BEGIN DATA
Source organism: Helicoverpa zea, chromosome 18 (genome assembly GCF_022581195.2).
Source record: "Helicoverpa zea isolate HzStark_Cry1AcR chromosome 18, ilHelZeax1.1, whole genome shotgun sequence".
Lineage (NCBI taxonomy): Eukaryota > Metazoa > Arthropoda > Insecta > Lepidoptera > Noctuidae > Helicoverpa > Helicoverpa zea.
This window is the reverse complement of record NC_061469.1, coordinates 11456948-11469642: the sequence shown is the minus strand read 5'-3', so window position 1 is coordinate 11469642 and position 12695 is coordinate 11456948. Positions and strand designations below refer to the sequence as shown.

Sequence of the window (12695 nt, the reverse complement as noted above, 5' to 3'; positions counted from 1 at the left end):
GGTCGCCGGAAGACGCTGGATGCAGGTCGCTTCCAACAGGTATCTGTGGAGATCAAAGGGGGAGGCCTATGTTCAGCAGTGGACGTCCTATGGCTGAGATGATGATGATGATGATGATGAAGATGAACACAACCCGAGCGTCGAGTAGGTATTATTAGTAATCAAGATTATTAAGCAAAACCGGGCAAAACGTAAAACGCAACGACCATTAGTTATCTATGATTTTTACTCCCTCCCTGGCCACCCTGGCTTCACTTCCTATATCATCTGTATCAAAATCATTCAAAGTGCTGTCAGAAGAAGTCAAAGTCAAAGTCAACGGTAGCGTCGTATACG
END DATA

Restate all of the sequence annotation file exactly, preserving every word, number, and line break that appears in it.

Source organism: Helicoverpa zea, chromosome 18 (genome assembly GCF_022581195.2).
Source record: "Helicoverpa zea isolate HzStark_Cry1AcR chromosome 18, ilHelZeax1.1, whole genome shotgun sequence".
Lineage (NCBI taxonomy): Eukaryota > Metazoa > Arthropoda > Insecta > Lepidoptera > Noctuidae > Helicoverpa > Helicoverpa zea.
This window is the reverse complement of record NC_061469.1, coordinates 11456948-11469642: the sequence shown is the minus strand read 5'-3', so window position 1 is coordinate 11469642 and position 12695 is coordinate 11456948. Positions and strand designations below refer to the sequence as shown.

Sequence of the window (12695 nt, the reverse complement as noted above, 5' to 3'; positions counted from 1 at the left end):
GGTCGCCGGAAGACGCTGGATGCAGGTCGCTTCCAACAGGTATCTGTGGAGATCAAAGGGGGAGGCCTATGTTCAGCAGTGGACGTCCTATGGCTGAGATGATGATGATGATGATGATGAAGATGAACACAACCCGAGCGTCGAGTAGGTATTATTAGTAATCAAGATTATTAAGCAAAACCGGGCAAAACGTAAAACGCAACGACCATTAGTTATCTATGATTTTTACTCCCTCCCTGGCCACCCTGGCTTCACTTCCTATATCATCTGTATCAAAATCATTCAAAGTGCTGTCAGAAGAAGTCAAAGTCAAAGTCAACGGTAGCGTCGTATACG